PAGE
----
Regulations Changing DB Use of OTC Derivatives

Over-the-counter (OTC) derivatives, such as interest rate swaps, have become standard tools for defined benefit pension plans.

These instruments allow pension plans to reduce risk and manage portfolios more efficiently. However, Towers Watson notes in a Perspectives paper, the financial crisis and subsequent changes in regulation mean it is likely that the way pension plans will use such instruments will change.  

Towers Watson explains that regulators have been looking at ways to improve the financial stability and security of the OTC derivatives market by promoting exchange trading and introducing “central counterparty clearing.” The aim of central counterparty clearing is to better manage the systemic, credit, operational and other risks associated with OTC derivatives. In other words, regulators want derivatives to be collateralized with a central counterparty, such as a clearinghouse, that is perceived to be less risky than bank counterparties due to the central counterparty’s more focused business activities and risk management framework. (Both the bank and the pension plan would face a third party rather than each other.)   

However, not all OTC derivatives will be subject to central clearing in the short term. For example, some types of interest rate swaps, swaptions and longevity swaps are not being initially considered for central clearing.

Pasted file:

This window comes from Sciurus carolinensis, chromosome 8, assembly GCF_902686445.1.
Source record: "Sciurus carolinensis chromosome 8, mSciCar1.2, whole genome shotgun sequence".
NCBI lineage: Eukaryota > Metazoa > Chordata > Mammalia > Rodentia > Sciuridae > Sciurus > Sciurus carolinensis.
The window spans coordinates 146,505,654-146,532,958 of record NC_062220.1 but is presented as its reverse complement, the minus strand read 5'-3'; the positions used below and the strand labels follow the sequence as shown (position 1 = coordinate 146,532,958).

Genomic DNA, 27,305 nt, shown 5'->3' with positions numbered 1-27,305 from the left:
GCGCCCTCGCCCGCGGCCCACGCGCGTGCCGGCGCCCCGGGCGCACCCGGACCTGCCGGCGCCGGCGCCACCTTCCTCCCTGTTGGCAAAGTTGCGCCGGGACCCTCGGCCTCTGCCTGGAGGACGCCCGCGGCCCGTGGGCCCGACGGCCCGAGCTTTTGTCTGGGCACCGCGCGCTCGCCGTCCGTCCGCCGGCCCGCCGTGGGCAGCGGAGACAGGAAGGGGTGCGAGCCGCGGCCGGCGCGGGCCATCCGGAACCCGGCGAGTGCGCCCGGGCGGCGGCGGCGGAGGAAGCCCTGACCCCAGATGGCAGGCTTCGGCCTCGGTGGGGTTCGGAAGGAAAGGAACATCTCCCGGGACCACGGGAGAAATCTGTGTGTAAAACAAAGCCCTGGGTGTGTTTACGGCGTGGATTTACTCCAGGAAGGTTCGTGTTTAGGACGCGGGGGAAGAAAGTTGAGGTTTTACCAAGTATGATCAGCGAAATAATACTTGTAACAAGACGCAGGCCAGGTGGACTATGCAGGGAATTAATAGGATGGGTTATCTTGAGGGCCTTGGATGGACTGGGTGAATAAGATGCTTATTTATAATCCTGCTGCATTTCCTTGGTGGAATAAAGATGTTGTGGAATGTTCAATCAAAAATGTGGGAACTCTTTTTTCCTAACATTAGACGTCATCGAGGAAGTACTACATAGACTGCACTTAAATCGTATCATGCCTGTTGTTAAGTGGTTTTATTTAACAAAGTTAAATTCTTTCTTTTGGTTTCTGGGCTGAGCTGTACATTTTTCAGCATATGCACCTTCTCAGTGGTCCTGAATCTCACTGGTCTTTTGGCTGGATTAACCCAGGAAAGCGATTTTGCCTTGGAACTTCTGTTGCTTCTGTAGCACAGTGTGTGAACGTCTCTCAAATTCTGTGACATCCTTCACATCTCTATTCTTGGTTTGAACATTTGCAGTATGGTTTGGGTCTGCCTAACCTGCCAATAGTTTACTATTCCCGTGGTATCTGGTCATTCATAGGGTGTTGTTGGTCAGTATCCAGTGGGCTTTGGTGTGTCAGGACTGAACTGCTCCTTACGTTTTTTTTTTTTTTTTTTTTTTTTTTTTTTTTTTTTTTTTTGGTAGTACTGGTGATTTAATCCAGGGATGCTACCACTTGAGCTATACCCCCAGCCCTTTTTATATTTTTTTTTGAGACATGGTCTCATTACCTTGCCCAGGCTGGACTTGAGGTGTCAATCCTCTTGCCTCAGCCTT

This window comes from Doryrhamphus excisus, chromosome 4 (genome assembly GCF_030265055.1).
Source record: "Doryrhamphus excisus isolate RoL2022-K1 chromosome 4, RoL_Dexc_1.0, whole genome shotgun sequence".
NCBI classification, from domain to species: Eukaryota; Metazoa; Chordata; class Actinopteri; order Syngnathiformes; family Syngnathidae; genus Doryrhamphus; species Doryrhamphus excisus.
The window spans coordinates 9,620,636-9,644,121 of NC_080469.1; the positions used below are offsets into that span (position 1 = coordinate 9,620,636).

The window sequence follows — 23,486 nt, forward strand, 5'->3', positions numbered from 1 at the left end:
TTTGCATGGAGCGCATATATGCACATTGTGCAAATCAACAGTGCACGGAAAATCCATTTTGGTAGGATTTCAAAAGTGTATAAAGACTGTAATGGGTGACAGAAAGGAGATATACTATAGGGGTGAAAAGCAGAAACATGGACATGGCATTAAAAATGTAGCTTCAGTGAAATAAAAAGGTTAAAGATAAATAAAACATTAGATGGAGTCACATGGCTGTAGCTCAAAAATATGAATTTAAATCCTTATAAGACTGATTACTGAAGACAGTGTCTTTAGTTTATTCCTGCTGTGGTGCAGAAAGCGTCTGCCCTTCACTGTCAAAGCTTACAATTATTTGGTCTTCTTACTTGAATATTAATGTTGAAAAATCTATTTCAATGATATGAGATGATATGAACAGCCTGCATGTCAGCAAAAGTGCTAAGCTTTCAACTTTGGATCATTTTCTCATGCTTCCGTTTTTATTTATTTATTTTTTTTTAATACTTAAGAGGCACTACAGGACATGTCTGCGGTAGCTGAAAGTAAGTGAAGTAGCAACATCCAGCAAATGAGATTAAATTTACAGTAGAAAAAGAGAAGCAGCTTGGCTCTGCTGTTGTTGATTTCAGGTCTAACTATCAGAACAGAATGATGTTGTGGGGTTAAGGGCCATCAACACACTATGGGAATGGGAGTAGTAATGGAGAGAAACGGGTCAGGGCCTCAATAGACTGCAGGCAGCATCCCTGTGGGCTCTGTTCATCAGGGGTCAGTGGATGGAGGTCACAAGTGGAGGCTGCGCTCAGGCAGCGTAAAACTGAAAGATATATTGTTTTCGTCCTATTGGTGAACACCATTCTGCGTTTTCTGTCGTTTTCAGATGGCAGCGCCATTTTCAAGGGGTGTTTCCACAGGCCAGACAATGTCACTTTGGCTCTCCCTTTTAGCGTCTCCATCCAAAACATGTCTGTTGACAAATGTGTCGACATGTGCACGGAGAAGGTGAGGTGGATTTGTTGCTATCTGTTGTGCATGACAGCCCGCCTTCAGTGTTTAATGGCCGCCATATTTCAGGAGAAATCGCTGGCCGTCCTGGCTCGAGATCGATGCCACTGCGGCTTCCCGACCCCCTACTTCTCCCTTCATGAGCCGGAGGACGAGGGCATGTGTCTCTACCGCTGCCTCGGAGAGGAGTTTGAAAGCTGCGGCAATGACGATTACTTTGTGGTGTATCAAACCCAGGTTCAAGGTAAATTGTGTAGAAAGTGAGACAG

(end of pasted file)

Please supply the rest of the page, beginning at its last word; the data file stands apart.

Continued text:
While pension plans cannot move all their interest rate derivatives to central counterparty clearing today, they should understand the impacts changes in regulation are bringing to market practice, according to Towers Watson.  



Pension plans should assume the following: 

  • They will move to a “cash as eligible collateral” world (and maybe short-dated government debt, too). 
  • Bank counterparties’ credit quality has weakened and could weaken further. This makes it important to take counterparty diversification, a counterparty bank’s credit quality and the package of terms a bank will offer into account when assessing with whom to transact. 
  • Either regulation or economic incentives will mean that both existing and new interest rate derivative exposures will eventually be pushed toward central counterparty clearing. 
  • It will become more common for other instruments to be used to gain leverage in order to invest more efficiently — for example, equity derivatives. 

Markets continue to be volatile, which means that effective risk management through the use of derivatives is as important as ever, the paper concludes. The operational uncertainty created by market and regulatory changes is not a reason to hold off from managing economic risks, but is an important implementation consideration.  

The full paper can be downloaded at